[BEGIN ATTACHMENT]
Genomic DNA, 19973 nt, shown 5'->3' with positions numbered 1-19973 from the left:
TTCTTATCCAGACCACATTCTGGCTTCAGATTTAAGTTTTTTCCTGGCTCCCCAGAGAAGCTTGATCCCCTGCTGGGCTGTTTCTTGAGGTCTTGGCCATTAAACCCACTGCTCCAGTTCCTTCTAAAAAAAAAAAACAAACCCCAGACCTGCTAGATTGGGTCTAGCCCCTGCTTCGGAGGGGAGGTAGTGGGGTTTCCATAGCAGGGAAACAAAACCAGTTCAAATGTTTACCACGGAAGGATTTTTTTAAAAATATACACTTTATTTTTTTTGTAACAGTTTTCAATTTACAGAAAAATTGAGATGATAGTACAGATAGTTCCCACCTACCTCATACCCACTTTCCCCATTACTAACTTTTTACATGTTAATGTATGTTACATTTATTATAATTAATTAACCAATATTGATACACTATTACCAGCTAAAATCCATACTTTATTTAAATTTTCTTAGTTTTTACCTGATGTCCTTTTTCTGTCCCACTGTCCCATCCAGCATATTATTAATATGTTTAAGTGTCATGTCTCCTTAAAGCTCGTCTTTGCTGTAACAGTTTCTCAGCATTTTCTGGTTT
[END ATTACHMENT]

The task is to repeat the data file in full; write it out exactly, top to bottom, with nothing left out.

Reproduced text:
Genomic DNA, 19973 nt, shown 5'->3' with positions numbered 1-19973 from the left:
TTCTTATCCAGACCACATTCTGGCTTCAGATTTAAGTTTTTTCCTGGCTCCCCAGAGAAGCTTGATCCCCTGCTGGGCTGTTTCTTGAGGTCTTGGCCATTAAACCCACTGCTCCAGTTCCTTCTAAAAAAAAAAAACAAACCCCAGACCTGCTAGATTGGGTCTAGCCCCTGCTTCGGAGGGGAGGTAGTGGGGTTTCCATAGCAGGGAAACAAAACCAGTTCAAATGTTTACCACGGAAGGATTTTTTTAAAAATATACACTTTATTTTTTTTGTAACAGTTTTCAATTTACAGAAAAATTGAGATGATAGTACAGATAGTTCCCACCTACCTCATACCCACTTTCCCCATTACTAACTTTTTACATGTTAATGTATGTTACATTTATTATAATTAATTAACCAATATTGATACACTATTACCAGCTAAAATCCATACTTTATTTAAATTTTCTTAGTTTTTACCTGATGTCCTTTTTCTGTCCCACTGTCCCATCCAGCATATTATTAATATGTTTAAGTGTCATGTCTCCTTAAAGCTCGTCTTTGCTGTAACAGTTTCTCAGCATTTTCTGGTTT